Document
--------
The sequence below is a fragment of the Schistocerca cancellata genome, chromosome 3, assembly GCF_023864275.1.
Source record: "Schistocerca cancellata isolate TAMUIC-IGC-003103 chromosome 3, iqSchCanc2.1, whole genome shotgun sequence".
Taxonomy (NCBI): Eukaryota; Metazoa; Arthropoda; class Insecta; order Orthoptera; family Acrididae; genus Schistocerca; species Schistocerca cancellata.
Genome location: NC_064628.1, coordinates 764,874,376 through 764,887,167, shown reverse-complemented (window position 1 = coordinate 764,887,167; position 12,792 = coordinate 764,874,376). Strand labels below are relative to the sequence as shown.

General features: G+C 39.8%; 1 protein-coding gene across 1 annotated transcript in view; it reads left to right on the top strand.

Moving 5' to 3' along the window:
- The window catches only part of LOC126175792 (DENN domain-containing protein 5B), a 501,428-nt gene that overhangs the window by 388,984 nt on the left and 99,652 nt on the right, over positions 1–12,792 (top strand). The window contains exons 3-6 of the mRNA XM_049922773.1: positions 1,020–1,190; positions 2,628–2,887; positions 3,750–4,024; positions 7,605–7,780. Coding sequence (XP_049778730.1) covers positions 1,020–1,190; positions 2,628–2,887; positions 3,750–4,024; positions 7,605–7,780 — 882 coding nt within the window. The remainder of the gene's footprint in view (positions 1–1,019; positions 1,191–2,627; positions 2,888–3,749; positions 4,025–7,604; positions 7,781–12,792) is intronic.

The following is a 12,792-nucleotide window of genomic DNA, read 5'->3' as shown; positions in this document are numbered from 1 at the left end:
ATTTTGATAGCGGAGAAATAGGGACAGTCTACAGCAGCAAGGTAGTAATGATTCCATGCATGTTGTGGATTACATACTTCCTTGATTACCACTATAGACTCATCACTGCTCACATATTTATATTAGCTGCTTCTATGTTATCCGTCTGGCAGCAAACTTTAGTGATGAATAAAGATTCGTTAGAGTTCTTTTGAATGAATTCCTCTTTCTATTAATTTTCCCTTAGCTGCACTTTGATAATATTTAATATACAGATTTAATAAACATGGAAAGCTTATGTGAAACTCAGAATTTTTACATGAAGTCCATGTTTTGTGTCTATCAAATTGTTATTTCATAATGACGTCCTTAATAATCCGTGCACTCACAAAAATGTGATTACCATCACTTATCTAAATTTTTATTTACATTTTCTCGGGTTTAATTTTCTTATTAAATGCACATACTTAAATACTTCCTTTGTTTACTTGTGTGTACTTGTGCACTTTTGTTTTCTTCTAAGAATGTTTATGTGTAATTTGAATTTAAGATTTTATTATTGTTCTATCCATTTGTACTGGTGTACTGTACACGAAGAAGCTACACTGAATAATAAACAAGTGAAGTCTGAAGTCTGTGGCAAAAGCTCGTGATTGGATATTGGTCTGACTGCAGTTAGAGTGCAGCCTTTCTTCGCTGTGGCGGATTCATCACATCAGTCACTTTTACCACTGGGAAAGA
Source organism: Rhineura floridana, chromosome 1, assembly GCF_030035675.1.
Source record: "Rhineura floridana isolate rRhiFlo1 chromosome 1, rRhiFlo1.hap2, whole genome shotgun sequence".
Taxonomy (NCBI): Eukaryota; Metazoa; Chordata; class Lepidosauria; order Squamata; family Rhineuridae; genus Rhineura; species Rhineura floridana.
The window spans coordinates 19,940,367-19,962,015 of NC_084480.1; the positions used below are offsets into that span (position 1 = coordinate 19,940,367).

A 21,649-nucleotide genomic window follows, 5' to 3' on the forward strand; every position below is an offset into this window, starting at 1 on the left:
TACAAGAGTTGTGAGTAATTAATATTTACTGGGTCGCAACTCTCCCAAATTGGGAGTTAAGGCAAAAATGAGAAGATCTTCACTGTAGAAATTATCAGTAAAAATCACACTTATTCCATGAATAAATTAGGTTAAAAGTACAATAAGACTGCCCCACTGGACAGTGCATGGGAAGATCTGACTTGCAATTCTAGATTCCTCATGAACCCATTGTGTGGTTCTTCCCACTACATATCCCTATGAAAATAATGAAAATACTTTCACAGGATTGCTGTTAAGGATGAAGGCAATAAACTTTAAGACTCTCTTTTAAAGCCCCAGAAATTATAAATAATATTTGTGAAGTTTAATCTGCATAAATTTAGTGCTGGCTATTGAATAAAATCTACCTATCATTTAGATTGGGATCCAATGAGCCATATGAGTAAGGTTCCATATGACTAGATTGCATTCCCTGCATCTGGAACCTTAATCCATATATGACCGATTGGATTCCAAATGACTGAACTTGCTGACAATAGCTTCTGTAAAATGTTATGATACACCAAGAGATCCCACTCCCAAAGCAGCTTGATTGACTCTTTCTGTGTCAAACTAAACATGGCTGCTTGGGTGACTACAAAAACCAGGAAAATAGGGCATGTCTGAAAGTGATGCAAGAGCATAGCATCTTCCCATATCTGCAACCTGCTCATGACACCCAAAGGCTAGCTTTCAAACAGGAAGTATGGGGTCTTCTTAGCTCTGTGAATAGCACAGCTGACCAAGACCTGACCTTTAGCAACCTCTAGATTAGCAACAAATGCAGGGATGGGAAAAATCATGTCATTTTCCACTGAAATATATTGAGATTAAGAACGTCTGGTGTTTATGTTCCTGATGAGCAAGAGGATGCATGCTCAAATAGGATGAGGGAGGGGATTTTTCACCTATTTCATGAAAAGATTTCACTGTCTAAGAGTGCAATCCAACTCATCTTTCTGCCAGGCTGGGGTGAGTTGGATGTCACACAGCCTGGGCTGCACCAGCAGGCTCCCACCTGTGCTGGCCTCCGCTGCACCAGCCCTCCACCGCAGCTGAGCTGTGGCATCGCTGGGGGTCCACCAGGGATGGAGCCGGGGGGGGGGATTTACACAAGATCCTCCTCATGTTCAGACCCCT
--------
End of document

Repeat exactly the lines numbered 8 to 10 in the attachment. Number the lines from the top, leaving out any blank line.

The following is a 12,792-nucleotide window of genomic DNA, read 5'->3' as shown; positions in this document are numbered from 1 at the left end:
ATTTTGATAGCGGAGAAATAGGGACAGTCTACAGCAGCAAGGTAGTAATGATTCCATGCATGTTGTGGATTACATACTTCCTTGATTACCACTATAGACTCATCACTGCTCACATATTTATATTAGCTGCTTCTATGTTATCCGTCTGGCAGCAAACTTTAGTGATGAATAAAGATTCGTTAGAGTTCTTTTGAATGAATTCCTCTTTCTATTAATTTTCCCTTAGCTGCACTTTGATAATATTTAATATACAGATTTAATAAACATGGAAAGCTTATGTGAAACTCAGAATTTTTACATGAAGTCCATGTTTTGTGTCTATCAAATTGTTATTTCATAATGACGTCCTTAATAATCCGTGCACTCACAAAAATGTGATTACCATCACTTATCTAAATTTTTATTTACATTTTCTCGGGTTTAATTTTCTTATTAAATGCACATACTTAAATACTTCCTTTGTTTACTTGTGTGTACTTGTGCACTTTTGTTTTCTTCTAAGAATGTTTATGTGTAATTTGAATTTAAGATTTTATTATTGTTCTATCCATTTGTACTGGTGTACTGTACACGAAGAAGCTACACTGAATAATAAACAAGTGAAGTCTGAAGTCTGTGGCAAAAGCTCGTGATTGGATATTGGTCTGACTGCAGTTAGAGTGCAGCCTTTCTTCGCTGTGGCGGATTCATCACATCAGTCACTTTTACCACTGGGAAAGA
Source organism: Rhineura floridana, chromosome 1, assembly GCF_030035675.1.